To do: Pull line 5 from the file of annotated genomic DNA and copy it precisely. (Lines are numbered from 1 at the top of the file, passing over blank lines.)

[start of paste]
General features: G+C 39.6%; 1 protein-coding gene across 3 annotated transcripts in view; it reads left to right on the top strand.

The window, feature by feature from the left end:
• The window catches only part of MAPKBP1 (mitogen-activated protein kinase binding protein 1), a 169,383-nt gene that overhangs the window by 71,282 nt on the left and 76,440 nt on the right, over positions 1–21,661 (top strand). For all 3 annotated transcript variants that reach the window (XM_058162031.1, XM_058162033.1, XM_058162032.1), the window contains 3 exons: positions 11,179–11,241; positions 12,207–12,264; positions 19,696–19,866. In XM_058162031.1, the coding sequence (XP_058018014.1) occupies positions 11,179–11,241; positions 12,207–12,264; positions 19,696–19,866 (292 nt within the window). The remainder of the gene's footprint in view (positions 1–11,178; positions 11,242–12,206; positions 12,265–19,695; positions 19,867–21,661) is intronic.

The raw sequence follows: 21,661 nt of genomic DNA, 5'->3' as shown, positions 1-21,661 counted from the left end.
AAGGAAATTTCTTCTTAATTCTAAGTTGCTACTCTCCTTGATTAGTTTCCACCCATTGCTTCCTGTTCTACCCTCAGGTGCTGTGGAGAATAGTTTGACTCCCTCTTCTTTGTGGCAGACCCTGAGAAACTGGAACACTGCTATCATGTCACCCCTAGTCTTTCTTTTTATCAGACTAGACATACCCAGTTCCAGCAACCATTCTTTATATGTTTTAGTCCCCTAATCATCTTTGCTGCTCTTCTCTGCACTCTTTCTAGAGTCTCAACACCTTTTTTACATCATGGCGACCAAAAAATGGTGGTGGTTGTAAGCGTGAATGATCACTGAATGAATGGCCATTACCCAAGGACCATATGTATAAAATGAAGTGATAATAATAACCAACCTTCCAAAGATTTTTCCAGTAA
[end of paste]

AAGGAAATTTCTTCTTAATTCTAAGTTGCTACTCTCCTTGATTAGTTTCCACCCATTGCTTCCTGTTCTACCCTCAGGTGCTGTGGAGAATAGTTTGACTCCCTCTTCTTTGTGGCAGACCCTGAGAAACTGGAACACTGCTATCATGTCACCCCTAGTCTTTCTTTTTATCAGACTAGACATACCCAGTTCCAGCAACCATTCTTTATATGTTTTAGTCCCCTAATCATCTTTGCTGCTCTTCTCTGCACTCTTTCTAGAGTCTCAACACCTTTTTTACATCATGGCGACCAAAAAATGGTGGTGGTTGTAAGCGTGAATGATCACTGAATGAATGGCCATTACCCAAGGACCATATGTATAAAATGAAGTGATAATAATAACCAACCTTCCAAAGATTTTTCCAGTAA